By systematically depleting these cells, HIV decreases the body's ability to identify and neutralize invading viruses, as well as a number of other agents (viral, bacterial, parasitic) against which it could defend itself.

During the initial infection, HIV replicates vigorously, infecting and destroying a substantial number of CD4 T cells. As soon as it becomes latent, the virus continues to replicate silently, generating, on average, the annual loss of eighty CD4 T cells.

In addition to HIV, a subset of the virus called provirus is incorporated into cells and tissues called latent reservoirs, where they cannot be easily detected by the immune system. Even if HIV is controlled with antiretroviral drugs, these proviruses can persist, ready to re-emerge as fully formed HIV the moment treatment fails or the immune system collapses. This provirus forms the so-called viral reservoirs.

How HIV spreads 

HIV spreads in the following ways:

  • Unprotected sexual contact
  • Sharing needles between users of injecting drugs
  • Accidental blood exposure
  • Mother-to-child transmission During the pregnancy 
  • HIV cannot be transmitted through sweat, tears, saliva, feces or urine.4
Why is testing for HIV so important?

Often it is only when an opportunistic infection first appears that a person can suspect that he or she is infected with HIV. 

At this point, the immune system is usually severely impaired, sometimes severely. I have seen this process many times and have seen people lose loved ones in this way, amid total surprise and perplexity.

Because the opportunistic manifestation was serious, powerful and devastating, not giving doctors the possibility to revert the situation, bringing the perfectly avoidable fatality to the bosom of that family.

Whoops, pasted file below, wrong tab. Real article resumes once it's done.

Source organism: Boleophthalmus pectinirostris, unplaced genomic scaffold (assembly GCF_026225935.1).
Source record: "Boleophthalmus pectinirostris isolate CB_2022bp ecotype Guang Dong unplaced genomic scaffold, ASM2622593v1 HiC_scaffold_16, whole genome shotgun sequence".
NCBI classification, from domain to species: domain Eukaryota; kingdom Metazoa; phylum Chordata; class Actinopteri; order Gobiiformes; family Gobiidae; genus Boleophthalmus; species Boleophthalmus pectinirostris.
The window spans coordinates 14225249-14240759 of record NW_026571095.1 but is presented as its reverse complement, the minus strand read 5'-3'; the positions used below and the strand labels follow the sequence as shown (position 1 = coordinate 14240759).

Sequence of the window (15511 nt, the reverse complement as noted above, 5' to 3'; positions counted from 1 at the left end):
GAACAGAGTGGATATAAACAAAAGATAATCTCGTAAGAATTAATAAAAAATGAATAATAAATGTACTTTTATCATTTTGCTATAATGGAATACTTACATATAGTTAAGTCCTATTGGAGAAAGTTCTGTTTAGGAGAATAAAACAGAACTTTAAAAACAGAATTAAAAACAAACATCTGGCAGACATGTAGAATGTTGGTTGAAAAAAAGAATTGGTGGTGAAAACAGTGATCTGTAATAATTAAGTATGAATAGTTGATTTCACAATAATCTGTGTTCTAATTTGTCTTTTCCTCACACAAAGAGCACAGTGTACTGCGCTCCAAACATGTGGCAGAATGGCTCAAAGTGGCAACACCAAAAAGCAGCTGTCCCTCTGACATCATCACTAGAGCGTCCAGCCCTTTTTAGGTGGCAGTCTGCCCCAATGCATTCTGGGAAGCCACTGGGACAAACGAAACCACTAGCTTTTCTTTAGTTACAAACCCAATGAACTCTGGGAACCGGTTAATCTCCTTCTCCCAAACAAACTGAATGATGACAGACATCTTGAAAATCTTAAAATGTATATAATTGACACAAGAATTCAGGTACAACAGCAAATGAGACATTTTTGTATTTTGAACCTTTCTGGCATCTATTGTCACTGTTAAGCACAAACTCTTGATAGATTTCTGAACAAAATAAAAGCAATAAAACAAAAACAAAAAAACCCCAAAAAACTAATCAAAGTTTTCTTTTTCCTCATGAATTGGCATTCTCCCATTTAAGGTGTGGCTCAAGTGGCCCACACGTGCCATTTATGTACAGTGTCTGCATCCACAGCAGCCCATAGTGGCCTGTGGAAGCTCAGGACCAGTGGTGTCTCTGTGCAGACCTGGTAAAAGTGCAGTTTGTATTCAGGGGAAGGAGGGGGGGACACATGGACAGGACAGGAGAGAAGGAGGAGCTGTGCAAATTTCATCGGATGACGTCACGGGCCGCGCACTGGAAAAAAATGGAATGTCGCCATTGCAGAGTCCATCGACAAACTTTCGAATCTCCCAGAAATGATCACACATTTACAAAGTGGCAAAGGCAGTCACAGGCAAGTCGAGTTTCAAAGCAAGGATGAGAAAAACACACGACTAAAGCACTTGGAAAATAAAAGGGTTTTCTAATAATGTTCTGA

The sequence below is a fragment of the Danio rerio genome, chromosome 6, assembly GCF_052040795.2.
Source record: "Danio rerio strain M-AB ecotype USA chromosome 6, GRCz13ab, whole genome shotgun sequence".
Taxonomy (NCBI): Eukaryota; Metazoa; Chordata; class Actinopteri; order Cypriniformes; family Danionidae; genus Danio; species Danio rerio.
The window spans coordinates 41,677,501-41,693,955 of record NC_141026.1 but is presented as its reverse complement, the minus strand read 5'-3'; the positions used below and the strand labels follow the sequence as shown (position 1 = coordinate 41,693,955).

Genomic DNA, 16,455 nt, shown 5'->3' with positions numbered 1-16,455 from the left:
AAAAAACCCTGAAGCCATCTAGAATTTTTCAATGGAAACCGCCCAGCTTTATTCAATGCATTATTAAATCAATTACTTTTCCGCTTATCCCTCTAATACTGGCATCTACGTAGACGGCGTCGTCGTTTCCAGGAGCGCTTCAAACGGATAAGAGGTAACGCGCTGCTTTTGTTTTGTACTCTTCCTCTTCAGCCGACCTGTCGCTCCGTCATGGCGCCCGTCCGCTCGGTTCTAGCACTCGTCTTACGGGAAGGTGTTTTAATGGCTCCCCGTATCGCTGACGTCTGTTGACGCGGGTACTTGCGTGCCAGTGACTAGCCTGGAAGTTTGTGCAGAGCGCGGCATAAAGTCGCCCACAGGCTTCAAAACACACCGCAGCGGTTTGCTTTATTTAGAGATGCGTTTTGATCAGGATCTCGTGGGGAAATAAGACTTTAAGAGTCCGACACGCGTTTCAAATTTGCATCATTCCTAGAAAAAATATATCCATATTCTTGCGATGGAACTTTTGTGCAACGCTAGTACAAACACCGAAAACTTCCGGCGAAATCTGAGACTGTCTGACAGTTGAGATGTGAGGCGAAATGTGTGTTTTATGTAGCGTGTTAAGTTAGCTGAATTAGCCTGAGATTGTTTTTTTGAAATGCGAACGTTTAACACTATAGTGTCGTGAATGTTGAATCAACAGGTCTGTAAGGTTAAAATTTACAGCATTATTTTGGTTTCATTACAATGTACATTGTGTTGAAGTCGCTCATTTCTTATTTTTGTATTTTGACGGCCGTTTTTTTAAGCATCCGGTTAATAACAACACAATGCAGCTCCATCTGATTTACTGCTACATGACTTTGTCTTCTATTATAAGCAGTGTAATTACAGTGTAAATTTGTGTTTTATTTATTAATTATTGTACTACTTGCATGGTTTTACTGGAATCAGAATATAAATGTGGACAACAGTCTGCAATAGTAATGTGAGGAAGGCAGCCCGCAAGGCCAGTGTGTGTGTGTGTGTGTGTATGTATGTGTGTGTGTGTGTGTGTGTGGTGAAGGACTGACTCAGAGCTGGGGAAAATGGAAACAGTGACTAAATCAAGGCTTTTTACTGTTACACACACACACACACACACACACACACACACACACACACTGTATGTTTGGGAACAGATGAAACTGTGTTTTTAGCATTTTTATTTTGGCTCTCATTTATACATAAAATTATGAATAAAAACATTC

The best way to prevent this from happening is to get an HIV test at least once; people at high risk of HIV should be tested two to four times a year.

Cause and risk factors of HIV / AIDS - in translation

How is the diagnosis of HIV infection made?

The prognosis of HIV / AIDS has been, for many, a strong impediment to testing. But the positive HIV test is no longer a death sentence in developed parts of the world: Studies published in 2014 found that patients who start ART while the amount of virus in their bodies is relatively low have the same life expectancy as the general population.5

There are five ways to test for the presence of human immunodeficiency viruses:

  • Outpatient pattern, in which a blood sample is taken at a doctor's office or clinic and examined for the presence of antibodies against HIV; the results are returned in five to 10 days.
  • Rapid on-site test, which can generate a result in 20 minutes by measuring both antigens (virus surface proteins) as well as antibodies in a blood sample taken from a finger bite, a sample of saliva taken from the gums, or a urine sample
  • Nucleic acid test: a blood test that measures HIV RNA in the blood and is reserved for people at high risk of exposure